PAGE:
On Friday, a weekly holiday morning, veteran freedom fighter Sheikh Mohammad Ali Aman had gone to the Diploma Engineers Institute in Dhaka. He had peeked into the auditorium. He had expected to see familiar faces, to hear cherished stories of loss and courage. Of a victory achieved, of justice denied. Of betrayals. Of trying the collaborators – the local accomplices of Pakistan army’s genocidal campaign – to right the wrongs, at least some. There were collaborators thought to be guilty of committing war crimes, but they had gone scot-free. Their political rehabilitation and brazenness in the last three and a half decades was like a wound that festers. Yet another brazen act, yet another shameless lie brings the pus to the surface. It keeps oozing out. Again, and again.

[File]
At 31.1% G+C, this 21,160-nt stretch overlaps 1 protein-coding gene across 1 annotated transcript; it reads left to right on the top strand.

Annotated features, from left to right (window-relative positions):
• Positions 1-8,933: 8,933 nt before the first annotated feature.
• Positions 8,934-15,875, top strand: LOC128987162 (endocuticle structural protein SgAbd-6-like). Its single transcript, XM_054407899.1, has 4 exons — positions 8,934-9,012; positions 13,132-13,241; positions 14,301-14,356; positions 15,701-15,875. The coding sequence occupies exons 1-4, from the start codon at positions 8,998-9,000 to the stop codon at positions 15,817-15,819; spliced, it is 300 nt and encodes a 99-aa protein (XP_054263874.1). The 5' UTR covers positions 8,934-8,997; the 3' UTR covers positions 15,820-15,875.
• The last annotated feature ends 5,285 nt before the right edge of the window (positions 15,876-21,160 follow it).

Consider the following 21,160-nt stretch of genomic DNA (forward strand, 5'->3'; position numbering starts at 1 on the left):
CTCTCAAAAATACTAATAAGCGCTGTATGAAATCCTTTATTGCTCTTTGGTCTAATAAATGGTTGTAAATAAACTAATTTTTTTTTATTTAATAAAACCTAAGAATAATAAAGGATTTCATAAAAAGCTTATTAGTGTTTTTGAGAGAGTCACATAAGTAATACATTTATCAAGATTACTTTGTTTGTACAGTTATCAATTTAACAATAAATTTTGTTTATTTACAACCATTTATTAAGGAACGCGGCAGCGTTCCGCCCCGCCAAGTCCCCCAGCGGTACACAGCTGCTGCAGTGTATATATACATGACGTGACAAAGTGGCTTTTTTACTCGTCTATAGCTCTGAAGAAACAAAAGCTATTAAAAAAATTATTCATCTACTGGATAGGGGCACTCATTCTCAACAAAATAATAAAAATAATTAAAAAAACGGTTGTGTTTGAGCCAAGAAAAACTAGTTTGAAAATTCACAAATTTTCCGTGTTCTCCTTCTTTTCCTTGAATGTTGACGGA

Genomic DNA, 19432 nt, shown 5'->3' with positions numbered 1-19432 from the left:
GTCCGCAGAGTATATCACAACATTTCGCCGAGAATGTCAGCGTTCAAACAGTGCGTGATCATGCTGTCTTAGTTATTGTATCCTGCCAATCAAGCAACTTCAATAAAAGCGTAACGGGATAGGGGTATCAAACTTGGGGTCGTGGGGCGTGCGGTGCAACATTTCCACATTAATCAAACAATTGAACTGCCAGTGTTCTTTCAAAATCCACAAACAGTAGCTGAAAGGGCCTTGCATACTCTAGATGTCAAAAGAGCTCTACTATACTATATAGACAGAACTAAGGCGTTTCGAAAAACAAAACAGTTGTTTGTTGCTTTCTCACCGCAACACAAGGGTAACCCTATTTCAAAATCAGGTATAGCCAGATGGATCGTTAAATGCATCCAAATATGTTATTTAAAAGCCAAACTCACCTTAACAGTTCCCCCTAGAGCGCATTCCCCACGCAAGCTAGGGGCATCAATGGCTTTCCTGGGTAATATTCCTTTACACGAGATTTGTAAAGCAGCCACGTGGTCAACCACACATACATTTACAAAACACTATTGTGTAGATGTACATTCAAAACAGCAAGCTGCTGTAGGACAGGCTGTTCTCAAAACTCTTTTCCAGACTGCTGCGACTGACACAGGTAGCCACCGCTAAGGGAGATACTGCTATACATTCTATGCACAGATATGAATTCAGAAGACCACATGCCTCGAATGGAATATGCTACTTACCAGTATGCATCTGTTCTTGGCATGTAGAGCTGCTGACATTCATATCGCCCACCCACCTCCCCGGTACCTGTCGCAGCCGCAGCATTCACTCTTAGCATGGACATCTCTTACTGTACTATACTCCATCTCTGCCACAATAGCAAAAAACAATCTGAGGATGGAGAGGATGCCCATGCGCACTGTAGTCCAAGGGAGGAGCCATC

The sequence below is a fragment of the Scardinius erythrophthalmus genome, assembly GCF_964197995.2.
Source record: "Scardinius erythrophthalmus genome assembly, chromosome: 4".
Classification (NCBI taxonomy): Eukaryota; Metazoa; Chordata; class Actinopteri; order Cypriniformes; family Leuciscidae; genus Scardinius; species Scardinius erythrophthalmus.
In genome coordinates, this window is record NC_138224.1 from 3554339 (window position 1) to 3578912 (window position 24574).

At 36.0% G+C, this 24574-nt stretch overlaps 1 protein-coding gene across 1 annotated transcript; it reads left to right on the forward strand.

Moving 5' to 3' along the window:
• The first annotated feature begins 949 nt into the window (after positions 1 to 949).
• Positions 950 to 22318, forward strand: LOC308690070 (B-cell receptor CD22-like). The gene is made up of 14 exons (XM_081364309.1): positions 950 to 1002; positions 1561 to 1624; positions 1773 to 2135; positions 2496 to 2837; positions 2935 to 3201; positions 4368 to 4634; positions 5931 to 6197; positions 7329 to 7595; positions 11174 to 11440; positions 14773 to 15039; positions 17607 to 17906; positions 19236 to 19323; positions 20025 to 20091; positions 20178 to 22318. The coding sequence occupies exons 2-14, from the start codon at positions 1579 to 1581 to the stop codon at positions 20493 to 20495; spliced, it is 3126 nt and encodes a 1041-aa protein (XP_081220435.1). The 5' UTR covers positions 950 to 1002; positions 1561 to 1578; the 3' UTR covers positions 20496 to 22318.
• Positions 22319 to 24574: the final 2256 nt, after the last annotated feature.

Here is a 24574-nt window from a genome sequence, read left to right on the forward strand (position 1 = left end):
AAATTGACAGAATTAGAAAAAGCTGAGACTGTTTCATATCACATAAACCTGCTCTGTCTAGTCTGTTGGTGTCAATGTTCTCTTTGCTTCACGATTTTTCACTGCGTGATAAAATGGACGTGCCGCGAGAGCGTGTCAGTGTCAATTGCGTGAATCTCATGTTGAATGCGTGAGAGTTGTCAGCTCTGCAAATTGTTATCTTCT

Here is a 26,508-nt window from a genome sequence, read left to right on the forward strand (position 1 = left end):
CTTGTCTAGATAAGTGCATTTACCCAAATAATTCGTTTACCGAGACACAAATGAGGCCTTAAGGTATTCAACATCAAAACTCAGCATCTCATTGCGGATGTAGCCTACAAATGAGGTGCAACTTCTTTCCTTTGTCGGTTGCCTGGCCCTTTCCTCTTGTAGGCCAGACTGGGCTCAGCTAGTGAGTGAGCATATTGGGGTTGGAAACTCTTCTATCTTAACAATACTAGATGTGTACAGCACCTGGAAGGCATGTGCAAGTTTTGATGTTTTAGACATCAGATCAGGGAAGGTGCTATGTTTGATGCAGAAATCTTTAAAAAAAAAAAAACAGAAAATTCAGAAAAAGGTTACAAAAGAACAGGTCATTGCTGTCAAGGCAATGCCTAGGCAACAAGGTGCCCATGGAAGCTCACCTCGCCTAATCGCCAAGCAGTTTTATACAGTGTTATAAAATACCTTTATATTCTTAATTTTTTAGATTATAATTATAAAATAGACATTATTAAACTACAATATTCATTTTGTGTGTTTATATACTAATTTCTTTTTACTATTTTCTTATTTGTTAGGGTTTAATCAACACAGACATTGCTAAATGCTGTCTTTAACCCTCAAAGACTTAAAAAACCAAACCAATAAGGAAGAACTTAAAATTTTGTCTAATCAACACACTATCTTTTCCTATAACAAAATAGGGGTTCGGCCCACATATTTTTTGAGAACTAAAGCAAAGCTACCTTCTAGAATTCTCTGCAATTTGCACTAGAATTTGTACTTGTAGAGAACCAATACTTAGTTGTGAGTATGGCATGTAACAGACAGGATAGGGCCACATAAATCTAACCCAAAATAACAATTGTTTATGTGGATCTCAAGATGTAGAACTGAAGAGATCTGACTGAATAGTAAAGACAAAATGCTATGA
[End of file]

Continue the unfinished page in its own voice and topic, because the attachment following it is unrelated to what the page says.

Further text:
He was puzzled at the faces that he saw. None of the Sector Commanders were present. No familiar faces, faces that symbolise for him the spirit of the struggle, the spirit of the nine-month long people’s war. Mohammad Ali is a man of modest means, he earns a living by painting houses and buildings in Badda, Dhaka. Unable to recognise any of the imposing figures present inside the auditorium – ex-chief justice Syed JR Mudassir Hossain who was chief guest, energy adviser to the previous government Mahmudur Rahman, ex-director general of the Bangladesh Rifles Major General (retd) Fazlur Rahman, Wing Commander (retd) Hamidullah Khan, ex-director general of the Bangladesh Press Institute Rezwan Siddiqui, who was the special guest, New Nation editor Mostofa Kamal Mojumdar, general secretary of the Federal Union of Journalists Ruhul Amin Gazi, journalist Amanullah Kabir – he felt alarmed. And left. One can hardly blame him.